“THERE is scarcely any earthly object,” says Burns, “gives me more – I do not know that I should call it pleasure – but something which exalts me, something which enraptures me, than to walk in the sheltered side of a wood or a high plantation, in a cloudy winter day, and hear the stormy wind howling among the trees, and raving over the plain. It is my best season for devotion: my mind is rapt up in a kind of enthusiasm to Him who, in the pompous language of the Hebrew bard, “walks on the wings of the wind.”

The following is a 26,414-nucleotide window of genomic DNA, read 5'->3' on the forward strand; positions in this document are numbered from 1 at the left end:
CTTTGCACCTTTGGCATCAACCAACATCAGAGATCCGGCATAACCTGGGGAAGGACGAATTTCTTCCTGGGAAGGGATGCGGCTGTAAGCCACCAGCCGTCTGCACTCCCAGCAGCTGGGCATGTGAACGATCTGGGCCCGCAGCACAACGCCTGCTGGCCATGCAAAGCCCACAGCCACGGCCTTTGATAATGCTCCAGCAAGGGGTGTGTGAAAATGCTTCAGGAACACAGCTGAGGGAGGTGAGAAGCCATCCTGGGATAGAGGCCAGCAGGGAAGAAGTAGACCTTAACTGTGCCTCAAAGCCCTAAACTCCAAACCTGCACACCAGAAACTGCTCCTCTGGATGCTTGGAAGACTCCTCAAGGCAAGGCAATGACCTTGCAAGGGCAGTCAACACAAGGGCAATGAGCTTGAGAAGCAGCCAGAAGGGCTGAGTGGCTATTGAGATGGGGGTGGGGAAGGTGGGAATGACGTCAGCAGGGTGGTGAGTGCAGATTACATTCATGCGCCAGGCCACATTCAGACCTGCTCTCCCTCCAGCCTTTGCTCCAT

Burns and Nature, p.20.
FlikeNoir Scottish History 1 Minute
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My name's Jenny, I'm in my late-thirties, from Glasgow and I'm your friendly local (as everything online has become) Scottish historian. View all posts by FlikeNoir